Oxygen therapy remains a cornerstone for the treatment of AHF, while guidelines provide various recommendations on its appropriate use, reflecting the lack of robust evidence on such “cornerstone” therapy. The Canadian Cardiovascular Society (CCS) HF guidelines have recommended that supplemental oxygen should be considered for patients who are hypoxemic, and should be used cautiously in normoxemic patients due to concerns of increasing systemic vascular resistance and reducing cardiac output [27]. The latest European Society of Cardiology (ESC) and the Taiwan Society of Cardiology (TSOC) guidelines have indicated that oxygen should not be used routinely for AHF patients without hypoxemia [2, 28]. Recommendations on oxygen therapy in normoxemic patients with AHF are not mentioned in the latest American College of Cardiology (ACC)/American Heart Association (AHA)/Heart Failure Society of America (HFSA) [1], or the National Institute for Health and Care Excellence (NICE) guidelines [16]. However, most of these recommendations appear to be solely based on expert opinion rather than high-quality evidence, and we hope our findings might provide certain evidence for this point of view. In addition, one observational study documented supplemental oxygen to be prescribed among at least half of AHF patients in the emergency department (ED), regardless of SpO2 level [4]. A lack of clinical benefit could mean that by departing from this practice, it might be significant not only for patients to have a lower treatment burden but also to have reduced medical expenses.

Our findings were consistent with the results of studies that evaluated the impacts of supplemental oxygen therapy in other clinical settings. Several RCTs and meta-analyses have demonstrated that oxygen therapy does not significantly reduce all-cause mortality, and can even increase the incidence of early myocardial injury and infarct size among AMI patients with normoxemia [8, 10,11,12,13, 29,30,31,32,33]. A total of 11 RCTs including 6366 patients with acute stroke showed a nonsignificant increase in mortality at 3, 6, and 12 months in patients who received normobaric oxygen compared with those who received ambient air [34]. In addition, it was standard to perform neonatal resuscitation with 100% oxygen until multiple RCTs demonstrated that room air resulted in a lower incidence of infant mortality and hypoxic ischemic encephalopathy than 100% oxygen, thereby contributing to a dramatic change in guidelines and practice [35].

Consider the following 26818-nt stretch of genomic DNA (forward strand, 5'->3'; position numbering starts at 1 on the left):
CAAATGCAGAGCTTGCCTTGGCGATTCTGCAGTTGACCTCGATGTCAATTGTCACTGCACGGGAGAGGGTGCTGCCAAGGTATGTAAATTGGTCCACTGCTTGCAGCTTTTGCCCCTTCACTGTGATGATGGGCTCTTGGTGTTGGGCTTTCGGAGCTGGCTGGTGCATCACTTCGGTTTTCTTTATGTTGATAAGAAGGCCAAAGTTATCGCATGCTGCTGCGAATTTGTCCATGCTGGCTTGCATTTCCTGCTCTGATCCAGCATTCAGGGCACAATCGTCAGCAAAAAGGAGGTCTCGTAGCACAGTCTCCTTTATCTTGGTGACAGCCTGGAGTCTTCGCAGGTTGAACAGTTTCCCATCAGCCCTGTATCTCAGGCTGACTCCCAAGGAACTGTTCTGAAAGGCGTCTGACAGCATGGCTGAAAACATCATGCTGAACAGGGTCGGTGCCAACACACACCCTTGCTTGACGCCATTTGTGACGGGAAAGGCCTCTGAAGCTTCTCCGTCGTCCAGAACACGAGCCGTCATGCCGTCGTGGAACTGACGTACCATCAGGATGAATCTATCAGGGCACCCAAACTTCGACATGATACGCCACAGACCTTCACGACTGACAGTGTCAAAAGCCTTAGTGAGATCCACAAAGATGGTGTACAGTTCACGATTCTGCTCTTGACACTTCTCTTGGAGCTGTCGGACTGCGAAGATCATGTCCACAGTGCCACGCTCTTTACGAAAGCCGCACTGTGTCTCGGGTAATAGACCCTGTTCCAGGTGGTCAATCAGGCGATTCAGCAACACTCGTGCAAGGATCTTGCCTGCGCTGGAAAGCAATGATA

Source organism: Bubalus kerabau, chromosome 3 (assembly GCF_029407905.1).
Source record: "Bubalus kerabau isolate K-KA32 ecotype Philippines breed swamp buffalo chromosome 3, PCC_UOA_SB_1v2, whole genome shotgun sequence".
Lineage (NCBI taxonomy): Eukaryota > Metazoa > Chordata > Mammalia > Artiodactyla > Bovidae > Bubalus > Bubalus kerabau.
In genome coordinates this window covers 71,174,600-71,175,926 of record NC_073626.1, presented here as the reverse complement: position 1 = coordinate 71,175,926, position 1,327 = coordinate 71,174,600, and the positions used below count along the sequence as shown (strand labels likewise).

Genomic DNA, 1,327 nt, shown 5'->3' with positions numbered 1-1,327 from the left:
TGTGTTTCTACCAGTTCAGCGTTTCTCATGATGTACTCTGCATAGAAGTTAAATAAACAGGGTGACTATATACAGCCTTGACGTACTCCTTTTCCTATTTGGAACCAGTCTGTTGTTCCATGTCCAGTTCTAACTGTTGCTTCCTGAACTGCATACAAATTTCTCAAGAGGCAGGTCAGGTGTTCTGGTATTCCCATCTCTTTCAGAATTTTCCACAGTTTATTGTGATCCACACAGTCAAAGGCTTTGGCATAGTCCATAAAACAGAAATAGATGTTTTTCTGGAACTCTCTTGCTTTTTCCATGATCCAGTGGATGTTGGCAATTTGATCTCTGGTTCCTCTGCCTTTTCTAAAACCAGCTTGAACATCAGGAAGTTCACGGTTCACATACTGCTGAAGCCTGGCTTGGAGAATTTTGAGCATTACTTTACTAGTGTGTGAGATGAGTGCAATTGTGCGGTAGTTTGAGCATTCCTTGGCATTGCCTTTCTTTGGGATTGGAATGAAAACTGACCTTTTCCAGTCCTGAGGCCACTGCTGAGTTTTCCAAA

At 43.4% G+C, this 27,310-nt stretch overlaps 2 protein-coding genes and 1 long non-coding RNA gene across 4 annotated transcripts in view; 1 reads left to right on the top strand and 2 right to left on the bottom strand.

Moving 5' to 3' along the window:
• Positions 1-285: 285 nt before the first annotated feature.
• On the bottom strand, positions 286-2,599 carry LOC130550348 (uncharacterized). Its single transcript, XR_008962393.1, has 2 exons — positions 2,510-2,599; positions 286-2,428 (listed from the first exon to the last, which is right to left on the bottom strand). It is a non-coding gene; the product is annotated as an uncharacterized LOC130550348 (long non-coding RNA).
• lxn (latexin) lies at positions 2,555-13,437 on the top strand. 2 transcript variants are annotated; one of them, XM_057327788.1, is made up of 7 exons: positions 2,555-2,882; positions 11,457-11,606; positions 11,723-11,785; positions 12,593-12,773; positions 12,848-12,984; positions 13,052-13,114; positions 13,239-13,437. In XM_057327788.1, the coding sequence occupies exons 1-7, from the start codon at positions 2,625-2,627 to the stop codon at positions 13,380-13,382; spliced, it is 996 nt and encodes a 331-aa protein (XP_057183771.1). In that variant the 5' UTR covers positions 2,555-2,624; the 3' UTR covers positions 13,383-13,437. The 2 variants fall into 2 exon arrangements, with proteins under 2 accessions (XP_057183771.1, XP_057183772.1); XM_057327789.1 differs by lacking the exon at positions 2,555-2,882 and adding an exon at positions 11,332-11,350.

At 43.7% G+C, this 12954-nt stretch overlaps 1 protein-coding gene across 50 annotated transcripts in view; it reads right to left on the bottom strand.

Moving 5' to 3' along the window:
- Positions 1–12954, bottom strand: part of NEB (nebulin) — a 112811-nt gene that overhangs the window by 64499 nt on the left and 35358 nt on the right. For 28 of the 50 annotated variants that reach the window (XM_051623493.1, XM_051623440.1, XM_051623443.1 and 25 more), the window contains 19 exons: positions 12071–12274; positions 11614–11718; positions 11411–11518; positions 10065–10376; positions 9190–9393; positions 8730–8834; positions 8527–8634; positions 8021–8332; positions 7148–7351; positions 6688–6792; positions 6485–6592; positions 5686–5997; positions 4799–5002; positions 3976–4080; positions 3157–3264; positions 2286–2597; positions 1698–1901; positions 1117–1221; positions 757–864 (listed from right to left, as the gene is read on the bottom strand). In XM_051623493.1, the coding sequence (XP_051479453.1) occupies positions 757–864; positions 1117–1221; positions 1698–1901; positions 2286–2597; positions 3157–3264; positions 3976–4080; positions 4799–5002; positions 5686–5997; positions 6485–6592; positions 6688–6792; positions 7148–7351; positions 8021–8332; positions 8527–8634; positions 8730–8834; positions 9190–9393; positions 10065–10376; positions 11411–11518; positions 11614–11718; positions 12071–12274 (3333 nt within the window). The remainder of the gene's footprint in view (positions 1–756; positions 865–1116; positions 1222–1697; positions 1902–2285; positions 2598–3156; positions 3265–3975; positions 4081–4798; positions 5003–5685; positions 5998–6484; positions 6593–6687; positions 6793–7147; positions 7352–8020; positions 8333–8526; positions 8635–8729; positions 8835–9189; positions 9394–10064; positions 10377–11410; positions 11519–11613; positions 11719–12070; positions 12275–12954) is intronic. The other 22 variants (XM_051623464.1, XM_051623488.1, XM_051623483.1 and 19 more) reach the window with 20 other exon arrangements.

Although hypoxic patients can benefit from supplemental oxygen to correct hypoxia, supplementation above normoxia seems to be futile as the hemodynamic response to hyperoxia outbalances the benefit of additionally dissolved oxygen in the blood. The cardiovascular effects of hyperoxia are mainly mediated by following pathways: endothelial production of ROS [36] and hyperoxia-induced vasoconstriction in the coronary [37], retinal [38], and cerebral vascular bed [39]. The excessive formation of ROS outweighs the antioxidant capacities of the cells, and results in oxidative stress and a cascade of adverse outcomes including damage to nucleic acids, proteins and lipids, and activation of apoptotic as well as necrotic pathways causing cell death [6, 40, 41]. Furthermore, ROS-induced closure of adenosine triphosphate (ATP)-dependent potassium channels and activation of ligand-gated calcium channels in vascular smooth muscle cells lead to the peripheral vasoconstriction and decreased regional blood flow in most vascular beds [42, 43]. Ruggiu et al. [44] demonstrated that hyperoxia at any time of the ICU stay significantly decreases OS and is an independent mortality risk factor regardless of the cause of patient admission. A study showed that extreme hyperoxia [FiO2 = 1.0; arterial partial pressure of oxygen (PaO2) = 300 mmHg] was associated with an 8 to 30% decrease in coronary blood flow, impairment of cardiac relaxation and contractility, and increased left ventricular filling pressures in patients with congestive HF [45]. In addition, two studies revealed that hyperoxia caused peripheral vasoconstriction, increased systemic vascular resistance, and did not increase systemic oxygen delivery in HF patients [19, 46]. Haque et al. found an increase in pulmonary capillary wedge pressure caused by hyperoxia in AHF patients with this effect starting at an FiO2 level of 0.24 [47]. However, Nael et al. [48] conducted a study to evaluate the impact of early hyperoxia exposure among AHF patients admitted with pulmonary congestion and treated with oxygen therapy, and did not find any difference in 30-day mortality between patients with phases of hyperoxia and without hyperoxia. Therefore, a multicenter, prospective, RCT is needed to further assess the association between hyperoxia and mortality in AHF patients, and provide a definitive answer about the consequences.